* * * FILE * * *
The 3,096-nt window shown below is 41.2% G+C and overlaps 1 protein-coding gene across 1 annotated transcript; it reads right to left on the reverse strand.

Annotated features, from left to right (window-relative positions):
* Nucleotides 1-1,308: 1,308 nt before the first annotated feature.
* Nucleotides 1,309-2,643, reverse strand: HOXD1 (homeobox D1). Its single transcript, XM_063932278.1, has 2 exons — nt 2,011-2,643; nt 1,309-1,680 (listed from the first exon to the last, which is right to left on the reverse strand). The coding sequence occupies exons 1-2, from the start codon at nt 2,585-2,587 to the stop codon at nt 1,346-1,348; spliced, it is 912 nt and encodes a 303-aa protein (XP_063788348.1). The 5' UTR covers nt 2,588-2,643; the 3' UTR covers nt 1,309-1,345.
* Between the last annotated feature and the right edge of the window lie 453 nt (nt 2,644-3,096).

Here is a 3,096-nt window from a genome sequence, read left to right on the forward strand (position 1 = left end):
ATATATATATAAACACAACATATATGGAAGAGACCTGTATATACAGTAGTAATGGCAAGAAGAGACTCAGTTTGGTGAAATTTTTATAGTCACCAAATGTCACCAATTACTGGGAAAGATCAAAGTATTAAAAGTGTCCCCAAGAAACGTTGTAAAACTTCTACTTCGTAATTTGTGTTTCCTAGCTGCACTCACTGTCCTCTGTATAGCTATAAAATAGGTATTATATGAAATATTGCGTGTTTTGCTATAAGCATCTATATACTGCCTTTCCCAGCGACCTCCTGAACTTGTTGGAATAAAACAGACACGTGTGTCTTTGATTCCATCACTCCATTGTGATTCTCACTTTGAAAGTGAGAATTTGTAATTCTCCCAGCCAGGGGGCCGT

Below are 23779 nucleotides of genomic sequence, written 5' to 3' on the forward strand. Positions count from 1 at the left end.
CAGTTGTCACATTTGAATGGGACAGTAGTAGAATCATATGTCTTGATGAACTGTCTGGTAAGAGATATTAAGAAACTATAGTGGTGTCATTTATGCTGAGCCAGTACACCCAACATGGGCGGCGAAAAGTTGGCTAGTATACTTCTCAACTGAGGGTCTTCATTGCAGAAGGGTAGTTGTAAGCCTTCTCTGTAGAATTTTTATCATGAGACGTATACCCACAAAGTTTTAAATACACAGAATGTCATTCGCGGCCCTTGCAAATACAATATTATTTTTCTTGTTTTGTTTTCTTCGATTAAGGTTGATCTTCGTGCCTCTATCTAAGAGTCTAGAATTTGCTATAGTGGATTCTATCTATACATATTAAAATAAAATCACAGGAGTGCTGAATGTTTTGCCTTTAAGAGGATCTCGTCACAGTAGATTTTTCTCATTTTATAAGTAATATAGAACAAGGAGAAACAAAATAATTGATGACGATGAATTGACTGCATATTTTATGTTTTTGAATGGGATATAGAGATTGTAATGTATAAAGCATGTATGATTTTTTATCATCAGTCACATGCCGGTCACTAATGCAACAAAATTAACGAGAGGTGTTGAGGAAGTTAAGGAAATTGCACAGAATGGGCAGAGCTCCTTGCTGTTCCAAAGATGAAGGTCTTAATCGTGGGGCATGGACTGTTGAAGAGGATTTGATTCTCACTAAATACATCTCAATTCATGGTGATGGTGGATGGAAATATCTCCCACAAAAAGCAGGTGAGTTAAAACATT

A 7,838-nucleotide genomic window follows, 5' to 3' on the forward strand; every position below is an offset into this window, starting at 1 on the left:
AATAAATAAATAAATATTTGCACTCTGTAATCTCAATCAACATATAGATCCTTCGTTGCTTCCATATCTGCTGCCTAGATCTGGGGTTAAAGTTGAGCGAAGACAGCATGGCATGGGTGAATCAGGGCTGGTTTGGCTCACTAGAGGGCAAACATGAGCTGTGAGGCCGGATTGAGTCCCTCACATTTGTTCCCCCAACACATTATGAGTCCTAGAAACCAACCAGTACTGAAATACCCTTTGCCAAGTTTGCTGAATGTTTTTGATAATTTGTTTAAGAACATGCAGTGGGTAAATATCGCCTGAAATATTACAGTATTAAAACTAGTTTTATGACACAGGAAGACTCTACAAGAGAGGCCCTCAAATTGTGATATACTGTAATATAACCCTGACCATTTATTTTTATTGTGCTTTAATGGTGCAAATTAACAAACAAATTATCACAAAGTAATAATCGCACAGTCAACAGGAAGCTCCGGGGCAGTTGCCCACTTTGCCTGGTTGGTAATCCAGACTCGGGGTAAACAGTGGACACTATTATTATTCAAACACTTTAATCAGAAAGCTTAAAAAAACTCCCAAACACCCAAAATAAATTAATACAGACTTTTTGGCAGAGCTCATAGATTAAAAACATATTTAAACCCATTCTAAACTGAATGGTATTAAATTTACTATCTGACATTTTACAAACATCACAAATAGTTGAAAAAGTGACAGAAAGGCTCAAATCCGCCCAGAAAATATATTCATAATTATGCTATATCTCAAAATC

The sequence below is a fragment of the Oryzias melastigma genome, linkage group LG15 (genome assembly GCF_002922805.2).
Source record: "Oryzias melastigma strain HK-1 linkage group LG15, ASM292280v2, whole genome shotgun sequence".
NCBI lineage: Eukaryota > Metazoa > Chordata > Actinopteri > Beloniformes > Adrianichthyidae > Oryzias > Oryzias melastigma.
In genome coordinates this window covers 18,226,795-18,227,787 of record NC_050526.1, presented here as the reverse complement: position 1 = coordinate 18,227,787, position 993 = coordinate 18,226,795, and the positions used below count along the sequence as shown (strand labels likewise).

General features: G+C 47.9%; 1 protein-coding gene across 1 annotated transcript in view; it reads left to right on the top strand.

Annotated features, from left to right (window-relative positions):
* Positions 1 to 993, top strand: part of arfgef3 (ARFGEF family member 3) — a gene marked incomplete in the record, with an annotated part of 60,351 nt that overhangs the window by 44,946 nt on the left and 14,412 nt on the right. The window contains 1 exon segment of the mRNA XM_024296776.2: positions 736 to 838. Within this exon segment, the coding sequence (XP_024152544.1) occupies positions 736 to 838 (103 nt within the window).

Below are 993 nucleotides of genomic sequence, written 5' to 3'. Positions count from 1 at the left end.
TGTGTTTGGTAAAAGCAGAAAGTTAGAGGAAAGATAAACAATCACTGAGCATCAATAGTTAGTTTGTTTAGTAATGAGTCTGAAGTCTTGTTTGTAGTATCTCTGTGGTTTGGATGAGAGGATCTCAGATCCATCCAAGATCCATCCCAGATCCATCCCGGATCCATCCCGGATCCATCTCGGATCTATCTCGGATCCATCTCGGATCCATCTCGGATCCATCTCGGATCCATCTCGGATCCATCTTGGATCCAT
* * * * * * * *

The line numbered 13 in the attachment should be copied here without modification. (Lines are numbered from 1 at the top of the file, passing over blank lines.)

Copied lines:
Source record: "Oryzias melastigma strain HK-1 linkage group LG15, ASM292280v2, whole genome shotgun sequence".